Raytheon: Hometown Hero

Raytheon is an international company that makes missiles and outfits armies for slaughter. Not one person, however, who saw articles this week in the newspapers of my hometown of Fort Wayne, Indiana, would know that.

Readers of the Journal Gazette and News Sentinel would see a profile of a charitable technology company that wants to help children learn. They would feel the compassion of a business that cares for humanity and wants to create jobs. They would understand that Raytheon only wants what is best for everyone, especially those in the great city of Fort Wayne.

The newspapers tell you that, yes, Raytheon of Fort Wayne has already done more than enough for the city as a leading employer and creator of 1,200 well-paying jobs. But it wants to do more. Much more.

The Journal Gazette, in its article “Defense companies give teachers real-life lessons,” shows local educators as the beneficiaries of Raytheon’s altruistic largesse. Teachers know about math and science, but Raytheon wants to show them how to present the material in a way students will see as applicable.

Raytheon is “allowing” them to see “how the building blocks they teach students are used to create sophisticated systems,” the newspaper said.

And later:

“The teachers – representing five schools in Allen County and seven from other counties – will tour operations and participate in hands-on lab assignments. Each session will focus on ‘teachable nuggets’ of information they can use in the classroom.”

Nowhere does the article even allude to the fact that Raytheon is a powerful international corporation and actually the largest supplier of missiles in the entire fucking world. Nowhere does it say that Raytheon recently had to recall a pain gun it supplied the U.S. in Afghanistan. Nowhere does it mention the Wall Street Journal just showed Raytheon has been working with the government to set up secretive government spy program.

These are things that happened only this month. These things are not old news.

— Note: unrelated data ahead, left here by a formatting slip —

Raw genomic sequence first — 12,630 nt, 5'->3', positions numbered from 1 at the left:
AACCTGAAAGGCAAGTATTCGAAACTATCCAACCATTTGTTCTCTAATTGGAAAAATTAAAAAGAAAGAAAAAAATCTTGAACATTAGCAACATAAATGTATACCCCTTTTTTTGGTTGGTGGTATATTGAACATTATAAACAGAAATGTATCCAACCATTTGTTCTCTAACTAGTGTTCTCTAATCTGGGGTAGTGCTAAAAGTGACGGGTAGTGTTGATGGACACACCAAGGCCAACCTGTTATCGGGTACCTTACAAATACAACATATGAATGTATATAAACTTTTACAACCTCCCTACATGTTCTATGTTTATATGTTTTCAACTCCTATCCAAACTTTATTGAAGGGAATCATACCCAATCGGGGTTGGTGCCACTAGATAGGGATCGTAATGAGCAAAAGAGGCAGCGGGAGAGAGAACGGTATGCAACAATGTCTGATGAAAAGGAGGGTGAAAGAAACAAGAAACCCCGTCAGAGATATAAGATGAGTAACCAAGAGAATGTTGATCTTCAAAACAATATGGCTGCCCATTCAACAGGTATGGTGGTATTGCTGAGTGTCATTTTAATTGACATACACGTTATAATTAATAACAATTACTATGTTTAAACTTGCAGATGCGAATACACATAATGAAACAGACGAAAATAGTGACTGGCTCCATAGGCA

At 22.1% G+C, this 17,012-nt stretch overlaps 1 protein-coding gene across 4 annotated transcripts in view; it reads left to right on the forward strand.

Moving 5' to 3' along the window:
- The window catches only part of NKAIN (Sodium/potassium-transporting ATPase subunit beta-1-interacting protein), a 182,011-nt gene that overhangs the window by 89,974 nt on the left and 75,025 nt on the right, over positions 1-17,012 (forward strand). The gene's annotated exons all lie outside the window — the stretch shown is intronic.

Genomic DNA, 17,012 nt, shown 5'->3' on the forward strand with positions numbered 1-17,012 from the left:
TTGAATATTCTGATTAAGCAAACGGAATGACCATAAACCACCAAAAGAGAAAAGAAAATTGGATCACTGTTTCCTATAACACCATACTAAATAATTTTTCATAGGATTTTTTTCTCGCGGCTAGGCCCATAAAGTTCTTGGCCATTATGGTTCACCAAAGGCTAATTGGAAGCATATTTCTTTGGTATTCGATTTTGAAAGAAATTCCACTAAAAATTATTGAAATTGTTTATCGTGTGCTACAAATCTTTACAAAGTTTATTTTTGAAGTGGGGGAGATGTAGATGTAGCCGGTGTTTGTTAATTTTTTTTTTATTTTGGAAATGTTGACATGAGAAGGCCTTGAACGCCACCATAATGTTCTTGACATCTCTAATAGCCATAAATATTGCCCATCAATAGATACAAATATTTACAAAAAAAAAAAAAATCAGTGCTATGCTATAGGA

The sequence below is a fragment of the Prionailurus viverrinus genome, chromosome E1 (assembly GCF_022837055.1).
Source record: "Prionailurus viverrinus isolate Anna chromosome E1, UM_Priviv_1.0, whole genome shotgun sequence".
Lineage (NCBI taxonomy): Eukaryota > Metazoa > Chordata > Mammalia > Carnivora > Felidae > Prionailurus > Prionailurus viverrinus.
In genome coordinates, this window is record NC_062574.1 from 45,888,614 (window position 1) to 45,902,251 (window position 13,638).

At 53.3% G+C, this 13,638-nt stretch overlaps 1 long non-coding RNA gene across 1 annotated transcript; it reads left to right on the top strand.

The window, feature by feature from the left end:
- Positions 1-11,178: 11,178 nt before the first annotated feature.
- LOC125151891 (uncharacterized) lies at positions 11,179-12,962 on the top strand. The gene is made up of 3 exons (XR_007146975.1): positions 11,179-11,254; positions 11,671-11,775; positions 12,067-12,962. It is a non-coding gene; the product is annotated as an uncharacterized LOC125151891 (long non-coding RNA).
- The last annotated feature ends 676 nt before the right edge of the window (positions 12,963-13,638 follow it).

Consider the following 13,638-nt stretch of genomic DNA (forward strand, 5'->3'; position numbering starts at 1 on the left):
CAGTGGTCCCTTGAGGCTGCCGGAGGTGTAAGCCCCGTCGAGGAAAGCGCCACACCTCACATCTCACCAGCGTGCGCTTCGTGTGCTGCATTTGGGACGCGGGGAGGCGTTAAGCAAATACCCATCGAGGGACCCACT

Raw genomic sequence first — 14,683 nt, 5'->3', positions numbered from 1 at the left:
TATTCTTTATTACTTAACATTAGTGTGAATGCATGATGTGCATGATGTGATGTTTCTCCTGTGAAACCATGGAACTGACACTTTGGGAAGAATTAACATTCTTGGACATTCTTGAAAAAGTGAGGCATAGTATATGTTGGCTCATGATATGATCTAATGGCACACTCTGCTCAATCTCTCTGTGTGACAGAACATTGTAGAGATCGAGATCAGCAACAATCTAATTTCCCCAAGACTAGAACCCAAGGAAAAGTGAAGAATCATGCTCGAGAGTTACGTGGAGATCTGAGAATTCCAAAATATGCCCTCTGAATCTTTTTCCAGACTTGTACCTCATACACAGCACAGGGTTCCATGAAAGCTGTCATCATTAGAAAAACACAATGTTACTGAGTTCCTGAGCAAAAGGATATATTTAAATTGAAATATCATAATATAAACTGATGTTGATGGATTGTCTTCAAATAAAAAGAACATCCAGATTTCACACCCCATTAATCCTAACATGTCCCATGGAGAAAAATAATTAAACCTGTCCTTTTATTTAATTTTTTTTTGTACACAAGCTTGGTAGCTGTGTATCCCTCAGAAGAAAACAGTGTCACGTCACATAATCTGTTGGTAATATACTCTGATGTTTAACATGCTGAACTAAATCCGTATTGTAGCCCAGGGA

The News Sentinel, on a lighter note, saw the brainwashing of children by a ruthless murder-for-hire syndicate as a chance to be playful.

“On a Monday morning during summer vacation, 15 area educators headed back to the classroom, with notebooks in hand,” the article begins. “All eyes were on Jeff Marraha, Raytheon hardware center manager, who would deliver the first lesson of the day — educating them about the design work his engineering company does.”

While that sounds delightful, Raytheon is an engineering company like an assassin is a concierge. Raytheon itself explicitly says it in the “warfare business.”

And the newspaper should at least care about public finances even if it doesn’t give two shits about the military industrial complex. Raytheon, as part of that complex, operates through millions and millions and millions of dollars in earmarks and military contracts.

But the News Sentinel would prefer to continue with its tone of hope and summertime fun. It quotes Raytheon employee Dale Anglin saying: “We not only want to attract the best and brightest for future employment. Having those from the area return after completing their secondary education not only saves money in hiring and talent acquisition, but also improves our community.”

Well said, Dale. I can think of no better way to raise the standard of living in Fort Wayne than through the promotion of mass casualties and ceaseless war. It’s what education is about.

Dave Frank is a pacifist and law student at Ohio Northern University. His Twitter is @newterrorist. Read other articles by Dave, or visit Dave's website.